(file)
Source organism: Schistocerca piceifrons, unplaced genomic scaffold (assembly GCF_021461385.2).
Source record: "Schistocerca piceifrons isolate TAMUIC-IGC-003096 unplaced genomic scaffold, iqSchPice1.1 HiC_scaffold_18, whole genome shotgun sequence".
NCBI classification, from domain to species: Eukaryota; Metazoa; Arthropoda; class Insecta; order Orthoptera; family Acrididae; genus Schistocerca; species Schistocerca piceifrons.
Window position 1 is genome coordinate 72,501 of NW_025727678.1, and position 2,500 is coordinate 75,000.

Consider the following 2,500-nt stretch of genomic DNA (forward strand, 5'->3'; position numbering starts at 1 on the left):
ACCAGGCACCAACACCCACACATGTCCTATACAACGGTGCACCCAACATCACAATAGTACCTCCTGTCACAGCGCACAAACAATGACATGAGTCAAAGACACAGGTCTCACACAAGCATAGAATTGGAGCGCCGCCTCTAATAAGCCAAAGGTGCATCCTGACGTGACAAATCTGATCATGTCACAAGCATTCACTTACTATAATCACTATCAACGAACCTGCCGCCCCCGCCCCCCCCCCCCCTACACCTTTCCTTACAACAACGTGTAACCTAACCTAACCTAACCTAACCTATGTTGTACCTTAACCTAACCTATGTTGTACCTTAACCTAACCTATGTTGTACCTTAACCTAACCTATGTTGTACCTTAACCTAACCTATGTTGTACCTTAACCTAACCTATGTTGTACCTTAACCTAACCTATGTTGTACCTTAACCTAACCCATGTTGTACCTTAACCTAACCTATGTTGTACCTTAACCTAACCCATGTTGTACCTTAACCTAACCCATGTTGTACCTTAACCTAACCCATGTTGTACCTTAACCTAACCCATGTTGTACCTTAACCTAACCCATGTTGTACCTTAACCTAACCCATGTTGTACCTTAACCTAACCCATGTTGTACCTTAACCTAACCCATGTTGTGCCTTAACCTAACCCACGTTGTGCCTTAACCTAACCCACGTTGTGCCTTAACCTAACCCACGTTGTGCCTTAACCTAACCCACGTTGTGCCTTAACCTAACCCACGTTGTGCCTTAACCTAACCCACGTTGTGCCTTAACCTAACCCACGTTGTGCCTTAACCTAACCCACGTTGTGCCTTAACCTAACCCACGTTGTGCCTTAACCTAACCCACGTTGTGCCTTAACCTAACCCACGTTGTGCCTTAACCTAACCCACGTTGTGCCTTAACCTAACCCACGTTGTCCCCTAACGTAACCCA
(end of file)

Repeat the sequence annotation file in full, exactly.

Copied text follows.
Source organism: Schistocerca piceifrons, unplaced genomic scaffold (assembly GCF_021461385.2).
Source record: "Schistocerca piceifrons isolate TAMUIC-IGC-003096 unplaced genomic scaffold, iqSchPice1.1 HiC_scaffold_18, whole genome shotgun sequence".
NCBI classification, from domain to species: Eukaryota; Metazoa; Arthropoda; class Insecta; order Orthoptera; family Acrididae; genus Schistocerca; species Schistocerca piceifrons.
Window position 1 is genome coordinate 72,501 of NW_025727678.1, and position 2,500 is coordinate 75,000.

Consider the following 2,500-nt stretch of genomic DNA (forward strand, 5'->3'; position numbering starts at 1 on the left):
ACCAGGCACCAACACCCACACATGTCCTATACAACGGTGCACCCAACATCACAATAGTACCTCCTGTCACAGCGCACAAACAATGACATGAGTCAAAGACACAGGTCTCACACAAGCATAGAATTGGAGCGCCGCCTCTAATAAGCCAAAGGTGCATCCTGACGTGACAAATCTGATCATGTCACAAGCATTCACTTACTATAATCACTATCAACGAACCTGCCGCCCCCGCCCCCCCCCCCCCTACACCTTTCCTTACAACAACGTGTAACCTAACCTAACCTAACCTAACCTATGTTGTACCTTAACCTAACCTATGTTGTACCTTAACCTAACCTATGTTGTACCTTAACCTAACCTATGTTGTACCTTAACCTAACCTATGTTGTACCTTAACCTAACCTATGTTGTACCTTAACCTAACCTATGTTGTACCTTAACCTAACCCATGTTGTACCTTAACCTAACCTATGTTGTACCTTAACCTAACCCATGTTGTACCTTAACCTAACCCATGTTGTACCTTAACCTAACCCATGTTGTACCTTAACCTAACCCATGTTGTACCTTAACCTAACCCATGTTGTACCTTAACCTAACCCATGTTGTACCTTAACCTAACCCATGTTGTACCTTAACCTAACCCATGTTGTGCCTTAACCTAACCCACGTTGTGCCTTAACCTAACCCACGTTGTGCCTTAACCTAACCCACGTTGTGCCTTAACCTAACCCACGTTGTGCCTTAACCTAACCCACGTTGTGCCTTAACCTAACCCACGTTGTGCCTTAACCTAACCCACGTTGTGCCTTAACCTAACCCACGTTGTGCCTTAACCTAACCCACGTTGTGCCTTAACCTAACCCACGTTGTGCCTTAACCTAACCCACGTTGTGCCTTAACCTAACCCACGTTGTGCCTTAACCTAACCCACGTTGTCCCCTAACGTAACCCA